(Reuters) - U.S. state and federal authorities have begun settlement talks with Germany's Commerzbank AG and Deutsche Bank over their dealings with countries blacklisted by the United States, a source with direct knowledge of the regulatory investigations said.
The settlement talks have just begun and the timing of the deal is unclear at this time, the person told Reuters.
Deutsche Bank and Commerzbank declined to comment.
The New York Times first reported that the settlement talks with Commerzbank were on and a deal could be struck as soon as this summer.
Commerzbank, accused by U.S. authorities of transferring money through its U.S. operations on behalf of companies in Iran and Sudan, could pay at least $500 million in penalties, the New York Times reported.
The No.2 German lender would likely face a so-called deferred prosecution agreement that would suspend criminal charges in exchange for the financial penalty and other concessions, the report said.
A potential deal with Commerzbank, which is expected to pave the way for a separate settlement with Deutsche Bank, would pale in comparison to the deal with France's BNP Paribas SA, the NYT said.
Last week, French bank BNP Paribas pleaded guilty to two criminal charges and agreed to pay almost $9 billion to resolve accusations it violated U.S. sanctions against Sudan, Cuba and Iran, a severe punishment aimed at sending a clear message to other financial institutions around the world.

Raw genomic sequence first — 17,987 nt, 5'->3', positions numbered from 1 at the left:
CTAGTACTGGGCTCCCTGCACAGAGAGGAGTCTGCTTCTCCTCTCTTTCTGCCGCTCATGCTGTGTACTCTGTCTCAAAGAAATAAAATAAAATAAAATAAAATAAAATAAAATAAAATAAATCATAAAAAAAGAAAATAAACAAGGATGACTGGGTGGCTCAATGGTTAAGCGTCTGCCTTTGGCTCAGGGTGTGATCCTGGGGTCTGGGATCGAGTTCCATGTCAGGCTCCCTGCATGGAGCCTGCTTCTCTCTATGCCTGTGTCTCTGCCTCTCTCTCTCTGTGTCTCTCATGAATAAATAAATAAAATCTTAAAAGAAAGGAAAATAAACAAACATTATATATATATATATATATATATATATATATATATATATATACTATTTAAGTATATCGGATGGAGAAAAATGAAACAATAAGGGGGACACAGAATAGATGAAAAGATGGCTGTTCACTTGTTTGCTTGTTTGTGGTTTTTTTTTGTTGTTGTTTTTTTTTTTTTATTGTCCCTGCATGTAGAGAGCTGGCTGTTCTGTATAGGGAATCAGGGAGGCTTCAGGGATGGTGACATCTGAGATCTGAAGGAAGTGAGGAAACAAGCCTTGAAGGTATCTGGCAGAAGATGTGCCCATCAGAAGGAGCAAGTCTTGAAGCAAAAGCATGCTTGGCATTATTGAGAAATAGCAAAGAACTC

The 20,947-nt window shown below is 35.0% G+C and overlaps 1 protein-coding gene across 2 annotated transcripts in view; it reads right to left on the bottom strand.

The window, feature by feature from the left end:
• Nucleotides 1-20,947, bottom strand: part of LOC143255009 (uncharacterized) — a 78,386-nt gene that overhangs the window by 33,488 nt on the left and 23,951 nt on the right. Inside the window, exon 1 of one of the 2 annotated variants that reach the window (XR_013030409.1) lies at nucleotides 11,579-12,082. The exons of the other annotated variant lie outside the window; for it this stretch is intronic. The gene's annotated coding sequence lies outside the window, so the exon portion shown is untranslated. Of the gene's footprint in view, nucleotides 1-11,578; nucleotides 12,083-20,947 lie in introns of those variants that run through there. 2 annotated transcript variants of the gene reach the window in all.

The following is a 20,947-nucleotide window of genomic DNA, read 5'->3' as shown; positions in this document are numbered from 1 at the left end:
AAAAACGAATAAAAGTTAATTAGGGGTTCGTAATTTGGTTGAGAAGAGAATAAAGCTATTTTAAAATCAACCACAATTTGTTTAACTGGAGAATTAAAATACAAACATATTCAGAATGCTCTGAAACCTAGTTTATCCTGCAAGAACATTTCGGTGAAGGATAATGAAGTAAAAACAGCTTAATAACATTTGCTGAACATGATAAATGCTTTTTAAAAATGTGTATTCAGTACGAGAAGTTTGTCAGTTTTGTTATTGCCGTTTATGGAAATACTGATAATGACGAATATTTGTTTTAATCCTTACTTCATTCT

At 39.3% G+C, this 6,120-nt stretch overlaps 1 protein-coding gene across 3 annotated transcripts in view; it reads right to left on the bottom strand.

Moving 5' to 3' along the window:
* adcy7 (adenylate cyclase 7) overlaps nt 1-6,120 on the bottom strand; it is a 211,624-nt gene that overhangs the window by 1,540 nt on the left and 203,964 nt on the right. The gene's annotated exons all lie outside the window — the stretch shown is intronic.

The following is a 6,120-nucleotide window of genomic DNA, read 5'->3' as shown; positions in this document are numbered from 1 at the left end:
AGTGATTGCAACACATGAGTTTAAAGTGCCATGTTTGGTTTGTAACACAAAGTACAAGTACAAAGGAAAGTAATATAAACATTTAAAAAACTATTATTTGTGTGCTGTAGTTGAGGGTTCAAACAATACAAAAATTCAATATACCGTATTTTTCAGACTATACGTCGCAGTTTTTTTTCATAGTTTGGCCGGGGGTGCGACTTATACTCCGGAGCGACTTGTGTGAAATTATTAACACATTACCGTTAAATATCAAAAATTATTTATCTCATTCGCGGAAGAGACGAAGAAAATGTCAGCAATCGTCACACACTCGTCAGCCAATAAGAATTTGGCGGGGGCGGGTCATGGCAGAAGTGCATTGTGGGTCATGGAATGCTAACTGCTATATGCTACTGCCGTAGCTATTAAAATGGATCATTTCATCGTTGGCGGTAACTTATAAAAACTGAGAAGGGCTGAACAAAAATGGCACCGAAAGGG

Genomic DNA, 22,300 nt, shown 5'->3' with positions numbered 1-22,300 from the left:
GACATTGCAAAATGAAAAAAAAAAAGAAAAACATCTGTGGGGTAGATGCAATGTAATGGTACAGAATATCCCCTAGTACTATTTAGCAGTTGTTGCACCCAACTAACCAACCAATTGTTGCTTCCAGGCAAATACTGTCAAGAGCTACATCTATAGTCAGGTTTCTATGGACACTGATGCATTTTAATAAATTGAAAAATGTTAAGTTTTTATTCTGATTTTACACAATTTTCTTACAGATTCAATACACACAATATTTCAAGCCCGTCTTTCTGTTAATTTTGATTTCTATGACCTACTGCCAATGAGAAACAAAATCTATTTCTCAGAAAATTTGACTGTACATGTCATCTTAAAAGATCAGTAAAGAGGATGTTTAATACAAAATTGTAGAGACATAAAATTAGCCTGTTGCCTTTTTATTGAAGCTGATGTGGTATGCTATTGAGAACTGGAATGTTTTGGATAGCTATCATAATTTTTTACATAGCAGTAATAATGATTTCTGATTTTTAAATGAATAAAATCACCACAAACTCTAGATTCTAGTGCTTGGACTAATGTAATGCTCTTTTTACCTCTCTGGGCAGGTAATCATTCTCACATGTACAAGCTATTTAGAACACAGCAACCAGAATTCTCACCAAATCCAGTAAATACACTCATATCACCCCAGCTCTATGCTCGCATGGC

Commerzbank had 934 million euros (741 billion pounds) at the end of 2013 as provision for litigation risks, including a possible U.S. probe into whether the bank breached sanctions.
Reuters reported last week that Deutsche Bank, Banamex USA, the U.S. arm of Citigroup Inc's Mexican banking group Banamex, and two major French banks - Credit Agricole and Societe Generale, are among those being investigated for possible money laundering or sanctions violations.
However, talks with the two French banks were not on the front burner, the source told Reuters on Monday.
Reuters could not immediately reach the authorities conducting the investigations - U.S. Department of Justice, New York State's banking regulator and the Manhattan district attorney's office.
Numerous other banks, including Standard Chartered, Lloyds Banking Group and Credit Suisse Group have previously settled with U.S. authorities over allegations they violated sanctions.
($1 = 0.7345 Euros)
(Reporting by Supriya Kurane in Bangalore and Karen Freifeld in New York; additional reporting by Thomas Atkins and Alexander Huebner; Editing by Gopakumar Warrier)